Friday, March 7

The Story of the Broken Jaw

Let me just get the bragging out of the way right away.  Bryce is one tough kid, y'all!

I've personally stood by while he barely complained when he split his chin open to the bone, bit through his tongue, had double ear infections, a hand covered in fire ants...brain surgery.  He barely seemed to notice at all.

I remember when Bryce was about a year old and he had his last shunt revision.  We took him to the ER in the middle of the night because he was crying.  I saw the look in the triage nurse's face when we told her we were there because he was crying.  I know she was thinking, "Oh you young, new parents - babies cry."  Not this one.  Just a few hours later he was in emergency brain surgery.  No previous symptoms or complaints - just an hour of crying.

Tough. Kid.

So, on Monday when the school nurse called to say he fell walking down the hallway and bled (she emphasized the copious amounts of blood, clearly unnerved), I wasn't initially too worried.  My first question to her was, is he over it now or still upset.  She said he was kind of going back and forth.  That's when I started to worry.  He usually gets over bumps and scrapes pretty much immediately.

I went and picked him up, took him home and started to feel better as he seemed ok.  I let him snuggle up in my arms and nap that afternoon and when he woke up he seemed to be slightly uncomfortable, wincing a little as he tried to get comfortable. 

That night at dinner we saw the first indication that it was his mouth that was bothering him as he winced when trying to bite down on something and immediately wanted to be "all done" as per his signs.

But the next day he seemed ok.  We had an ice day so he stayed home with me and the sitter all day.  He played and napped and only complained when it came time to eat.  And then again at dinner he clearly was pained to eat and for the first time we saw him clearly indicate severe pain as Caleb attempted to wipe his mouth after dinner.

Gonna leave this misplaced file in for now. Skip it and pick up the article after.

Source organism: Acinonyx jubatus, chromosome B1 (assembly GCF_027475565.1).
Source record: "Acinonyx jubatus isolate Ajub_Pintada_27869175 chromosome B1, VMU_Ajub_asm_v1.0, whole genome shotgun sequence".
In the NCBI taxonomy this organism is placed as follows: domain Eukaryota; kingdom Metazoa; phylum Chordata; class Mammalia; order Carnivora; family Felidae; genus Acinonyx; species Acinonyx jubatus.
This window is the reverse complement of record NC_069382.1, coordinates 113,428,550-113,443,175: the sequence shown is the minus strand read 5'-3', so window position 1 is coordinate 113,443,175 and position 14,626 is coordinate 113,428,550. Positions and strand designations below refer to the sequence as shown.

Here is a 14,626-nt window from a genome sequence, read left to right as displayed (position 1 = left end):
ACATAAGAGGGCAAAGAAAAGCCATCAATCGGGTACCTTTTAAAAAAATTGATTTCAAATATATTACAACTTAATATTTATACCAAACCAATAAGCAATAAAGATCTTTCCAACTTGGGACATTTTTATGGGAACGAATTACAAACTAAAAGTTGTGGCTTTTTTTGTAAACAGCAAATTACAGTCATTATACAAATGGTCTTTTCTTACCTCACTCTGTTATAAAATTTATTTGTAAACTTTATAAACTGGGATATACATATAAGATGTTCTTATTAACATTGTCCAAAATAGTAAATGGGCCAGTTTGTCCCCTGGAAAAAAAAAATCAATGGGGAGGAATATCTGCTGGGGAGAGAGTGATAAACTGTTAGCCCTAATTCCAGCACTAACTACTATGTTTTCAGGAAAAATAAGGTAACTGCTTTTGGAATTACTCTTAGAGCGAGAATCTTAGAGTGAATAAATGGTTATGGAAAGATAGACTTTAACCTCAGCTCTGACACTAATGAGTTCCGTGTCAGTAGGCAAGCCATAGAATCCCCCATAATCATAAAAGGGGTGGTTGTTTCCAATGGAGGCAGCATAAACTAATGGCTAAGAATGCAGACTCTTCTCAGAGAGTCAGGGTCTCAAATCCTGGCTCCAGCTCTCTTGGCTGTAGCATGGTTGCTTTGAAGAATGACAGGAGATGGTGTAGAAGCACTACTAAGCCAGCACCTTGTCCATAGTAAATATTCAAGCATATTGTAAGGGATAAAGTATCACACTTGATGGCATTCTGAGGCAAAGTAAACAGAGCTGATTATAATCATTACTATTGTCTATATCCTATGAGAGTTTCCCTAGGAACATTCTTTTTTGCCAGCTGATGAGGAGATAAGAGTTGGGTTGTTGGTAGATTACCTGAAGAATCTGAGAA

That got us both worried enough to call and make an appointment with the pediatrician.  Unfortunately ours was out on Wednesday and the one we saw wasn't familiar enough with Bryce to know he was off, or familiar enough with me to know I wasn't being overly cautious.  Though I worried that I was because while he did seem not quite right, most of the time he seemed fine.  And it's not like we can just ask him.

So with a clean bill of health from the pediatrician I took Bryce to school.  No report from them led me to believe that they weren't noticing anything.  But when he came home I knew he was still off.

Thursday, yesterday, morning I began making the dreaded phone calls.  I called neurology in Dallas where the nurse said since we aren't local we should call our pediatrician again as well as neurosurgery. 

I spent a ridiculous amount of time on the phone with the nurse at our pediatrician and am greatly regretting all of the wonderful praises I was singing about them just the other night to some other mamas.  In her defense, our pediatrician wasn't at fault and did call back - while we were already in the ER.